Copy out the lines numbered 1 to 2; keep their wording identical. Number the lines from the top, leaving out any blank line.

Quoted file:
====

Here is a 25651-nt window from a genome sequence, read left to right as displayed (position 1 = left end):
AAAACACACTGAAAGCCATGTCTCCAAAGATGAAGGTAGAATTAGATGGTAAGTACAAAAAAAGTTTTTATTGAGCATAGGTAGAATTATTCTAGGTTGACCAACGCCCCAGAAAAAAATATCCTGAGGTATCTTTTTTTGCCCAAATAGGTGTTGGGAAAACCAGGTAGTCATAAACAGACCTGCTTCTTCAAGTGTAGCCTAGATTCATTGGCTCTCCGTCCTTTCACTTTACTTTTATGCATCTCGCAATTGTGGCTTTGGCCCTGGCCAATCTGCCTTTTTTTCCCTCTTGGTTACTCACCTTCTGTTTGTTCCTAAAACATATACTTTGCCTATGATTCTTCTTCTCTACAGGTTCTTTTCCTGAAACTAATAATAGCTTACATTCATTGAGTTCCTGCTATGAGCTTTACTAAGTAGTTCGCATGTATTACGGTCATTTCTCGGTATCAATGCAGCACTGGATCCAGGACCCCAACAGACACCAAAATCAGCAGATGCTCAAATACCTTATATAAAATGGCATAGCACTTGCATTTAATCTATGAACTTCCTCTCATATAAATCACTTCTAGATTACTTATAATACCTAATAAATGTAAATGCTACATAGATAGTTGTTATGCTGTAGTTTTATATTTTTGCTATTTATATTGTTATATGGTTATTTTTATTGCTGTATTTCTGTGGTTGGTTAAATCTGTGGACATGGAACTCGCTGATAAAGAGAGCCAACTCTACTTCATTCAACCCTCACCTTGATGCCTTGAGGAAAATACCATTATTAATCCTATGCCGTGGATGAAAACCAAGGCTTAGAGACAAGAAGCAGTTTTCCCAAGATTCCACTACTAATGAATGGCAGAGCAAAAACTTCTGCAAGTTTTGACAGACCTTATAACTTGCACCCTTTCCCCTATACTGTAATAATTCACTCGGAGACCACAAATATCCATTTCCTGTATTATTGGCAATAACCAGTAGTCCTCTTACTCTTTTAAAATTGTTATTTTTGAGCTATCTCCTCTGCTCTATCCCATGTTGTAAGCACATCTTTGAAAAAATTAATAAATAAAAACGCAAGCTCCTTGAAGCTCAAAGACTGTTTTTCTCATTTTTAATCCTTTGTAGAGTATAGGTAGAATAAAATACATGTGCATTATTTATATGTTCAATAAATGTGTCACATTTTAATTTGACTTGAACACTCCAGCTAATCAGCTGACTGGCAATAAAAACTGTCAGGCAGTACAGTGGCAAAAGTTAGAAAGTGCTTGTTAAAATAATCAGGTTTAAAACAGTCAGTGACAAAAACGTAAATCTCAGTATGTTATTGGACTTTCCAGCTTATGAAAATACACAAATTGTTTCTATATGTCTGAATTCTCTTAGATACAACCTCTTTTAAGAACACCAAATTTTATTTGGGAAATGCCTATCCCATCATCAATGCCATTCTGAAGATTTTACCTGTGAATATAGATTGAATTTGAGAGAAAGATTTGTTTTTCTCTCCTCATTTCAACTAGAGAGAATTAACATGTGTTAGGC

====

Here is a 25651-nt window from a genome sequence, read left to right as displayed (position 1 = left end):
AAAACACACTGAAAGCCATGTCTCCAAAGATGAAGGTAGAATTAGATGGTAAGTACAAAAAAAGTTTTTATTGAGCATAGGTAGAATTATTCTAGGTTGACCAACGCCCCAGAAAAAAATATCCTGAGGTATCTTTTTTTGCCCAAATAGGTGTTGGGAAAACCAGGTAGTCATAAACAGACCTGCTTCTTCAAGTGTAGCCTAGATTCATTGGCTCTCCGTCCTTTCACTTTACTTTTATGCATCTCGCAATTGTGGCTTTGGCCCTGGCCAATCTGCCTTTTTTTCCCTCTTGGTTACTCACCTTCTGTTTGTTCCTAAAACATATACTTTGCCTATGATTCTTCTTCTCTACAGGTTCTTTTCCTGAAACTAATAATAGCTTACATTCATTGAGTTCCTGCTATGAGCTTTACTAAGTAGTTCGCATGTATTACGGTCATTTCTCGGTATCAATGCAGCACTGGATCCAGGACCCCAACAGACACCAAAATCAGCAGATGCTCAAATACCTTATATAAAATGGCATAGCACTTGCATTTAATCTATGAACTTCCTCTCATATAAATCACTTCTAGATTACTTATAATACCTAATAAATGTAAATGCTACATAGATAGTTGTTATGCTGTAGTTTTATATTTTTGCTATTTATATTGTTATATGGTTATTTTTATTGCTGTATTTCTGTGGTTGGTTAAATCTGTGGACATGGAACTCGCTGATAAAGAGAGCCAACTCTACTTCATTCAACCCTCACCTTGATGCCTTGAGGAAAATACCATTATTAATCCTATGCCGTGGATGAAAACCAAGGCTTAGAGACAAGAAGCAGTTTTCCCAAGATTCCACTACTAATGAATGGCAGAGCAAAAACTTCTGCAAGTTTTGACAGACCTTATAACTTGCACCCTTTCCCCTATACTGTAATAATTCACTCGGAGACCACAAATATCCATTTCCTGTATTATTGGCAATAACCAGTAGTCCTCTTACTCTTTTAAAATTGTTATTTTTGAGCTATCTCCTCTGCTCTATCCCATGTTGTAAGCACATCTTTGAAAAAATTAATAAATAAAAACGCAAGCTCCTTGAAGCTCAAAGACTGTTTTTCTCATTTTTAATCCTTTGTAGAGTATAGGTAGAATAAAATACATGTGCATTATTTATATGTTCAATAAATGTGTCACATTTTAATTTGACTTGAACACTCCAGCTAATCAGCTGACTGGCAATAAAAACTGTCAGGCAGTACAGTGGCAAAAGTTAGAAAGTGCTTGTTAAAATAATCAGGTTTAAAACAGTCAGTGACAAAAACGTAAATCTCAGTATGTTATTGGACTTTCCAGCTTATGAAAATACACAAATTGTTTCTATATGTCTGAATTCTCTTAGATACAACCTCTTTTAAGAACACCAAATTTTATTTGGGAAATGCCTATCCCATCATCAATGCCATTCTGAAGATTTTACCTGTGAATATAGATTGAATTTGAGAGAAAGATTTGTTTTTCTCTCCTCATTTCAACTAGAGAGAATTAACATGTGTTAGGC